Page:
Imbolc Sona

For those of you who don’t speak Irish Gaelic that’s “Happy Imbolc.

In Gaelic Imbolc means “in the belly”, so named because sheep begin to give milk (signifying they are pregnant) this time of year. Imbolc (also called Candlemas) is a Fire festival celebrating the coming of Spring, new beginnings and spiritual growth, and the “sweeping out of the old” (see section below on spring cleaning). In Mexico it corresponds to the Aztec New Year.

The festival of Imbolc is traditionally observed from February 1st through sundown on February 2nd and marks the beginning of Spring – landing halfway between the Winter Solstice (Yule) and the Spring Equinox (Ostara). It was widely observed throughout Ireland, Scotland, and the Isle of Man; and is one of four Gaelic festivals: Bealtaine (Beltane), Lughnasadh (First Harvest), and Samhain (Halloween).

February 1st is also Brigid’s Day in honor of the ancient Irish goddess, Brigid, who is associated with Spring, fertility, healing, poetry, and blacksmithing. When Ireland was converted to Christianity the goddess “morphed” into Saint Brigid, with the correlating pagan traditions absorbed into Christian customs. Thus, the Feast of Saint Brigid is celebrated by the Roman Catholic Church, the Eastern Orthodox Church, and by the Anglican Communion as “St. Brigid’s Day.”

Fortunately, Neopagans and Wiccans have re-embraced Imbolc’s ancient roots where it’s now celebrated as one of eight pagan holidays. Additionally, Imbolc was traditionally a time for weather divination (Aeromancy) where watching to see if badgers came out of their winter dens may be the precursor of Groundhog Day (February 2nd).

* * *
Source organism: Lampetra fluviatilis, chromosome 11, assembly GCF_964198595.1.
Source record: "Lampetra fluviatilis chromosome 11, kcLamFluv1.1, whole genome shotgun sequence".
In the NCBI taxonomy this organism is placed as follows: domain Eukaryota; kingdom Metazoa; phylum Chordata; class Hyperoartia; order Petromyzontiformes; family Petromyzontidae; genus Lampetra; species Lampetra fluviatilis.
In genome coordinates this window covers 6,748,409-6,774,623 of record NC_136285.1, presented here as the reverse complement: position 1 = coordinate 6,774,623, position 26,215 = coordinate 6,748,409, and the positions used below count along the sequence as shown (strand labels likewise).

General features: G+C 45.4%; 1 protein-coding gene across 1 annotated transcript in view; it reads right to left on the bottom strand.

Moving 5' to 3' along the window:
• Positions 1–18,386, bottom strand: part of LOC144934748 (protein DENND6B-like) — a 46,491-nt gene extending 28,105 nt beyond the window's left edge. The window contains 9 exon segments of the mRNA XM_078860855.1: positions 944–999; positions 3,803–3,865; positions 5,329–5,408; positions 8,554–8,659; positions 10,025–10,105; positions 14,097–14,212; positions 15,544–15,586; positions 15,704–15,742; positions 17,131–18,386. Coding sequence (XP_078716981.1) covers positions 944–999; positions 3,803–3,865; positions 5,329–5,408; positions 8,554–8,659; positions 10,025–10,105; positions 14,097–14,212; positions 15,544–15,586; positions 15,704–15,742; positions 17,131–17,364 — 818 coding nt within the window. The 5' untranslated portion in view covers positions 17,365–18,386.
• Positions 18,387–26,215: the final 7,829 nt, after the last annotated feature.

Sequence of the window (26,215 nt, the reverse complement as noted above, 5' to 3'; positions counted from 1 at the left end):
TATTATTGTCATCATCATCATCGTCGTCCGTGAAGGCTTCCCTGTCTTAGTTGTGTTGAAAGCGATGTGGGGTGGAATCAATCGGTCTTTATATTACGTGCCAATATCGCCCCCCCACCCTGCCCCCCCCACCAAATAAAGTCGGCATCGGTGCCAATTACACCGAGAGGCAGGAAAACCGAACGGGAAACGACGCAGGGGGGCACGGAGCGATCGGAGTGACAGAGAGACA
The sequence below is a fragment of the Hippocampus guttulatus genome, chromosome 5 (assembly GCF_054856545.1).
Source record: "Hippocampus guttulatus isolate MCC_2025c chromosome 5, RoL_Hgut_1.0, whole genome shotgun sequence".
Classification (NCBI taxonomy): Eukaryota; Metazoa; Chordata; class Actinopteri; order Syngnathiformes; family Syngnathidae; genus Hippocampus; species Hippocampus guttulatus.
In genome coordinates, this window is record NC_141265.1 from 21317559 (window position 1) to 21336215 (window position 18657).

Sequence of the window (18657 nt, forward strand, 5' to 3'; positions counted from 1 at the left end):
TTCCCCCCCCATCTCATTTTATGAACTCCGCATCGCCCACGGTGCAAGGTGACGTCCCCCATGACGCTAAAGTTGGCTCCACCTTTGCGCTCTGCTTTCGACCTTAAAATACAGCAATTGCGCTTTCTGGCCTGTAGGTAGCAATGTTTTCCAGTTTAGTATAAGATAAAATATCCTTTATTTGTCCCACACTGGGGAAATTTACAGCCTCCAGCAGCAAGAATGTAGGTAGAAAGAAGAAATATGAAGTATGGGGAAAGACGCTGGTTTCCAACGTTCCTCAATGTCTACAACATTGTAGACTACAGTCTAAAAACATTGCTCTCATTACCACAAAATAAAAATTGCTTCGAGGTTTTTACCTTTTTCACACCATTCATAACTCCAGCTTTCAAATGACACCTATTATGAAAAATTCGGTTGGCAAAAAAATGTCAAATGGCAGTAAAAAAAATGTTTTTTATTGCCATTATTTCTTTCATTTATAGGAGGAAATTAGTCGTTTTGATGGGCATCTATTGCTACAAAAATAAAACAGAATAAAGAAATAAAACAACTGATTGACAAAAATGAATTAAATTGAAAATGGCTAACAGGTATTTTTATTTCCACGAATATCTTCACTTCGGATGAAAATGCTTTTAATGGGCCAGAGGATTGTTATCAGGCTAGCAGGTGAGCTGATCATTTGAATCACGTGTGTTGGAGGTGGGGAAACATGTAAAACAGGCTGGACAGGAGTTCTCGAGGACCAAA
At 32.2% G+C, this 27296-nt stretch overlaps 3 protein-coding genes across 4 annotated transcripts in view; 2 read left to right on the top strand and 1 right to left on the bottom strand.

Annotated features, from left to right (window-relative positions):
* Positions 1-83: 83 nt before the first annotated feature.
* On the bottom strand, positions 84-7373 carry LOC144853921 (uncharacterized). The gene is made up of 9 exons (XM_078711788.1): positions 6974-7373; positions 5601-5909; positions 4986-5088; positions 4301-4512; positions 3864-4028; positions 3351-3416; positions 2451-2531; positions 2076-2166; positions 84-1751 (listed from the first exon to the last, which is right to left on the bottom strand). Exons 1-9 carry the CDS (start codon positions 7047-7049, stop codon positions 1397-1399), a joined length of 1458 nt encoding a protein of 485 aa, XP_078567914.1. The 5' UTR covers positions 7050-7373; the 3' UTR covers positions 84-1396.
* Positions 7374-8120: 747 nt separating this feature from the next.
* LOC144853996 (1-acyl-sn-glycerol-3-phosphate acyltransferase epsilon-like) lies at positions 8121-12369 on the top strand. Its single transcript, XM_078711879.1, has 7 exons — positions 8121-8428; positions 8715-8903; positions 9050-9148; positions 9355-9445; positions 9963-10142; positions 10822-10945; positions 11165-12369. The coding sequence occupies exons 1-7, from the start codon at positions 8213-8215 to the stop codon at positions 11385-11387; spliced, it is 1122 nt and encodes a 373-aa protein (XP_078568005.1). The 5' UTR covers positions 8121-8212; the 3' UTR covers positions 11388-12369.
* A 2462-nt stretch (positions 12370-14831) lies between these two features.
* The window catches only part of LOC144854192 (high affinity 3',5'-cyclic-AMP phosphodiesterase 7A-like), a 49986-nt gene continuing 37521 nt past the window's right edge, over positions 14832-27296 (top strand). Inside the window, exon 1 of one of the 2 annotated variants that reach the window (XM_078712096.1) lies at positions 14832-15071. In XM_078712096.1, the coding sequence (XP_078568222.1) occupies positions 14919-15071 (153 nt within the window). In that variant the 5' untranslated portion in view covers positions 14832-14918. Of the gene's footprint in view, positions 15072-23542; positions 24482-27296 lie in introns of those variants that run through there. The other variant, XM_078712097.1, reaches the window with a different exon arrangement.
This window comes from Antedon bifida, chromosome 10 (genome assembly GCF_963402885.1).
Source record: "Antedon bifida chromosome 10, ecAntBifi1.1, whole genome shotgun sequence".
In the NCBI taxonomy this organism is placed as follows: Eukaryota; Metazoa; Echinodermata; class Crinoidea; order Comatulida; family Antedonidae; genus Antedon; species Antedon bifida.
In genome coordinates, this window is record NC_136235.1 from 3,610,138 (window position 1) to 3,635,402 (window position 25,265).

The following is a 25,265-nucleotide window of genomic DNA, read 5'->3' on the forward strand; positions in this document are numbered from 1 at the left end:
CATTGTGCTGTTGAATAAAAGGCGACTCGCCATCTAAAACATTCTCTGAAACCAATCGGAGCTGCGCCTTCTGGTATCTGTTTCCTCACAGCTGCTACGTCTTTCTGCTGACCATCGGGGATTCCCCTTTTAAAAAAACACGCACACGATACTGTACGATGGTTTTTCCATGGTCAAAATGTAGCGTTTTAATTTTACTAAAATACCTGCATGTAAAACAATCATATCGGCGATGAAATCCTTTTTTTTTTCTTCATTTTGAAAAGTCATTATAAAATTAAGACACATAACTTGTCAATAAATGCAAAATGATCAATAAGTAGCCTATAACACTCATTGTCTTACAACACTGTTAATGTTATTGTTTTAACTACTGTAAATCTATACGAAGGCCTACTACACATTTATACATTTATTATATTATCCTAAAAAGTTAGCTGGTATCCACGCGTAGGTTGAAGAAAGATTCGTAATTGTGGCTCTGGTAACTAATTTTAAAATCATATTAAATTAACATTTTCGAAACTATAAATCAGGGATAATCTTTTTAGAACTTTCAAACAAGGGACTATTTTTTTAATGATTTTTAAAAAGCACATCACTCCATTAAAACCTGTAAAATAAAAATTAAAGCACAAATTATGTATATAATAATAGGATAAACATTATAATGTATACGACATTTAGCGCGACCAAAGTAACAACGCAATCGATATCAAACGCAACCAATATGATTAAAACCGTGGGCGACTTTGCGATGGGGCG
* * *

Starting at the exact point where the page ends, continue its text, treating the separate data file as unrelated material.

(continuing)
People normally equate “spring cleaning” with, well…the Spring! Why wait until March? Imbolc is the perfect time to clear away the cobwebs (both externally and internally) and prepare for spring – which is just around the corner. So go ahead:  get rid of any unwanted/unneeded items and set aside to donate, wash the windows and the floors, sweep, vacuum, dust, and polish until everything sparkles. To get you started, take a look at Apartment Therapy’s 20-step January Cure.

Once you’ve got your home right as rain, treat yourself to a purification bath. Release any negative energy, defeatist mindsets, and bad habits and visualize them draining away with the bath water.

Now that your house is squeaky-clean and your psyche is refreshed and renewed, what better way to welcome the coming spring by having friends over for food and drink! (Can you say Super Bowl Sunday?) Since the ewes’ udders are filling with milk in preparation for the coming births, include recipes containing milk products such as cheese (50 Easy But Awesome Game Day Dips). Also traditionally served at Imbolc would be nuts, dried fruits, cured meats, and seasonally-available fruits and veggies such as pumpkin, potatoes, root vegetables, and apples. Mulled wine, hot chocolate (spike it with rum or bourbon), or anything that incorporates milk or cream (White Russian, Gin Fizz, Egg Nog, etc.) would be a perfect accompaniment to your Brigid’s Day Feast.


Being Irish myself, I enjoy getting in touch with my Gaelic Pagan self. For Wiccans protection, purification, and healing magick go perfectly with Imbolc – as does divination and any kind of Shadow work.

February stone:  Amethyst
Colors:  white, silver, and green
Trees:  Rowan and willow
Incense:  Rosemary, frankincense, and myrrh
Herbs: Angelica, basil, bay, benzoin, celandine, heather, myrrh, and all yellow flowers

Decorate your altar with snowdrops, swan feathers, a Brigid Cross, and white and green candles.

Brigid – The Triple Goddess
Brigid the Goddess
Celtic Mythology: Brigid

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